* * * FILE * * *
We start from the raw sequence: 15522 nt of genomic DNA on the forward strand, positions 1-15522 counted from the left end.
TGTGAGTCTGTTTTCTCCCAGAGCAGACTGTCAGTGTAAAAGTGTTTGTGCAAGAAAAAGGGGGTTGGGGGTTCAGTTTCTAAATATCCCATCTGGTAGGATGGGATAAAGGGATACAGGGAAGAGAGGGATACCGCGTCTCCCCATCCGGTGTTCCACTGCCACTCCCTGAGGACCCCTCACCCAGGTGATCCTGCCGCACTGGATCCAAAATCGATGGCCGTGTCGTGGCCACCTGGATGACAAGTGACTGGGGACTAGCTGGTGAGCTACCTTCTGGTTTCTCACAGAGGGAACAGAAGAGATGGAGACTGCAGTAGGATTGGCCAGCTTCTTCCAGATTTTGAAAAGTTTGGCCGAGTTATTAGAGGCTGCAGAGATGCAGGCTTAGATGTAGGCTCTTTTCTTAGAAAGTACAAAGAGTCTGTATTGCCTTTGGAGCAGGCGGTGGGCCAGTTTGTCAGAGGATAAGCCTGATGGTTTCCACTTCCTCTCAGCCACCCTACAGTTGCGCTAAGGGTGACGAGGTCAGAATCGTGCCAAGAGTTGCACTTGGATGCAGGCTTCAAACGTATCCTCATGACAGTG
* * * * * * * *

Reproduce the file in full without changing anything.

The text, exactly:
We start from the raw sequence: 15522 nt of genomic DNA on the forward strand, positions 1-15522 counted from the left end.
TGTGAGTCTGTTTTCTCCCAGAGCAGACTGTCAGTGTAAAAGTGTTTGTGCAAGAAAAAGGGGGTTGGGGGTTCAGTTTCTAAATATCCCATCTGGTAGGATGGGATAAAGGGATACAGGGAAGAGAGGGATACCGCGTCTCCCCATCCGGTGTTCCACTGCCACTCCCTGAGGACCCCTCACCCAGGTGATCCTGCCGCACTGGATCCAAAATCGATGGCCGTGTCGTGGCCACCTGGATGACAAGTGACTGGGGACTAGCTGGTGAGCTACCTTCTGGTTTCTCACAGAGGGAACAGAAGAGATGGAGACTGCAGTAGGATTGGCCAGCTTCTTCCAGATTTTGAAAAGTTTGGCCGAGTTATTAGAGGCTGCAGAGATGCAGGCTTAGATGTAGGCTCTTTTCTTAGAAAGTACAAAGAGTCTGTATTGCCTTTGGAGCAGGCGGTGGGCCAGTTTGTCAGAGGATAAGCCTGATGGTTTCCACTTCCTCTCAGCCACCCTACAGTTGCGCTAAGGGTGACGAGGTCAGAATCGTGCCAAGAGTTGCACTTGGATGCAGGCTTCAAACGTATCCTCATGACAGTG